Chronic Axonal Injury

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Chronic Axonal Injury

Postby Karazhan » Fri Dec 09, 2011 3:40 pm

Is anyone familiar with this term?

I recently had my 2nd MRI (almost 3 years since the first) and I'd like to know what chronic axonal injury could indicate. To put it in context, here's the sentence: "The right periventricular lesion is associated with T1 hypointensity, which in multiple sclerosis could be a sign of chronic axonal injury".
I used a very helpful MRI guide to help me understand the rest of the report, I think someone on this forum had linked it, but I've never seen this particular term before. I appreciate any thoughts you might have.
Kara
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Re: Chronic Axonal Injury

Postby jackD » Sat Dec 10, 2011 12:18 am

This may NOT cheer you up. But here it is...

jackD


N Engl J Med. 1998 Jan 29;338(5):278-85.

Axonal transection in the lesions of multiple sclerosis.

Trapp BD, Peterson J, Ransohoff RM, Rudick R, Mörk S, Bö L.

SourceDepartment of Neurosciences, Lerner Research Institute, Cleveland Clinic Foundation, OH 44195, USA.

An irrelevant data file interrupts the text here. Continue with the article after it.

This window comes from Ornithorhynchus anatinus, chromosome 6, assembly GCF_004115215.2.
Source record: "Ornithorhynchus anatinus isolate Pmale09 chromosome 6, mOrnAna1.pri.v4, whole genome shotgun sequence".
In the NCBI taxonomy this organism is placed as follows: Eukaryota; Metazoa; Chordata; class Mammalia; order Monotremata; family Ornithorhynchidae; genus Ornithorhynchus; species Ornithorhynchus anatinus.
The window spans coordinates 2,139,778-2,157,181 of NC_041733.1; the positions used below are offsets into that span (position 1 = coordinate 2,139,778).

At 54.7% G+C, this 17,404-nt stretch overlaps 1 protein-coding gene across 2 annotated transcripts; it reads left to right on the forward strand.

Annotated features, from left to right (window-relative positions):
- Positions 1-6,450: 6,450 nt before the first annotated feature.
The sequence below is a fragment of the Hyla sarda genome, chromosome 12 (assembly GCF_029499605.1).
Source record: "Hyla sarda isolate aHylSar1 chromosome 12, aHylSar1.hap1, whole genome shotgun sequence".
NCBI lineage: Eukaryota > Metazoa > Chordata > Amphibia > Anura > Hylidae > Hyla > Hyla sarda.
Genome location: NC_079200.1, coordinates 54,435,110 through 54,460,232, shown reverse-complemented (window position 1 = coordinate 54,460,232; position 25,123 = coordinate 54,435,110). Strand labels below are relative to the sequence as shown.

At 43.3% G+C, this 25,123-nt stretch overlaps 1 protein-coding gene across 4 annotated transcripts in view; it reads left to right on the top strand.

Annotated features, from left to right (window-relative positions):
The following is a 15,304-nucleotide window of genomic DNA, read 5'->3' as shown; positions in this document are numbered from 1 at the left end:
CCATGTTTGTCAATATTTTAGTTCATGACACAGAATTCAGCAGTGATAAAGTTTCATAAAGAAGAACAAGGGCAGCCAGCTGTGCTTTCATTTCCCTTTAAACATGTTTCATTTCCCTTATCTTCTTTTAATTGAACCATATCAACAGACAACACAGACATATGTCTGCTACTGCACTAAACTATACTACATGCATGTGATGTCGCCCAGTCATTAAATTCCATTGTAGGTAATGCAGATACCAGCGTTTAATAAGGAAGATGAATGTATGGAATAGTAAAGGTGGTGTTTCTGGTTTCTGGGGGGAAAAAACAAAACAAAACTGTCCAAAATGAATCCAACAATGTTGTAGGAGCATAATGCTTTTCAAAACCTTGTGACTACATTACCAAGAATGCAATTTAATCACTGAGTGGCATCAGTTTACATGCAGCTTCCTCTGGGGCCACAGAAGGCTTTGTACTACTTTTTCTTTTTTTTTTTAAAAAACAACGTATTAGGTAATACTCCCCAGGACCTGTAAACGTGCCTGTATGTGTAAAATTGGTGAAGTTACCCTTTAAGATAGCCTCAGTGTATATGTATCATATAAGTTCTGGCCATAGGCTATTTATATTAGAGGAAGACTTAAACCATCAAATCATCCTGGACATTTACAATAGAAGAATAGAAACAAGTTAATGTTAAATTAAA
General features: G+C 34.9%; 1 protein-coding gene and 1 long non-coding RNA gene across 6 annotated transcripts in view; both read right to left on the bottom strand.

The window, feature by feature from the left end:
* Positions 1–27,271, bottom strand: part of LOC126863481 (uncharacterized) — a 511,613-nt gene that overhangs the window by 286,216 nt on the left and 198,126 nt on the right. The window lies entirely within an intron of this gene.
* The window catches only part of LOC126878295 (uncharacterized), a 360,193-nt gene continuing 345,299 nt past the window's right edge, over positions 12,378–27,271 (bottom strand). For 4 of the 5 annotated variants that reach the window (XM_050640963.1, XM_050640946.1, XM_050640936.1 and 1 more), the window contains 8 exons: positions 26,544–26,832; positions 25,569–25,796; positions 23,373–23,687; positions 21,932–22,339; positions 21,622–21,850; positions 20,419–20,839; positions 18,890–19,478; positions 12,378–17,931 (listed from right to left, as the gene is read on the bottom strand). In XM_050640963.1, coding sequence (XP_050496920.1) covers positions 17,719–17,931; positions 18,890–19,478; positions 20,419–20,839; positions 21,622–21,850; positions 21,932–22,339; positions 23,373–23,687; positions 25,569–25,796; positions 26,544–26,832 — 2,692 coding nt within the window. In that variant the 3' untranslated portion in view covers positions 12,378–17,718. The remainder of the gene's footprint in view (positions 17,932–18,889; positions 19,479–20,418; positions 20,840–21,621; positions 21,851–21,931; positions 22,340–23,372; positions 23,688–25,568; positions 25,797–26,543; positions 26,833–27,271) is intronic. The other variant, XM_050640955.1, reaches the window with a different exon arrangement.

Abstract
BACKGROUND: Multiple sclerosis is an inflammatory demyelinating disease of the central nervous system and is the most common cause of neurologic disability in young adults. Despite antiinflammatory or immunosuppressive therapy, most patients have progressive neurologic deterioration that may reflect axonal loss. We conducted pathological studies of brain tissues to define the changes in axons in patients with multiple sclerosis.

METHODS: Brain tissue was obtained at autopsy from 11 patients with multiple sclerosis and 4 subjects without brain disease. Fourteen active multiple-sclerosis lesions, 33 chronic active lesions, and samples of normal-appearing white matter were examined for demyelination, inflammation, and axonal pathologic changes by immunohistochemistry and confocal microscopy. Axonal transection, identified by the presence of terminal axonal ovoids, was detected in all 47 lesions and quantified in 18 lesions.

RESULTS: Transected axons were a consistent feature of the lesions of multiple sclerosis, and their frequency was related to the degree of inflammation within the lesion. The number of transected axons per cubic millimeter of tissue averaged 11,236 in active lesions, 3138 at the hypocellular edges of chronic active lesions, 875 in the hypocellular centers of chronic active lesions, and less than 1 in normal-appearing white matter from the control brains.

CONCLUSIONS: Transected axons are common in the lesions of multiple sclerosis, and axonal transection may be the pathologic correlate of the irreversible neurologic impairment in this disease.

Comment in
N Engl J Med. 1998 Jan 29;338(5):323-5.
PMID:9445407[PubMed - indexed for MEDLINE]
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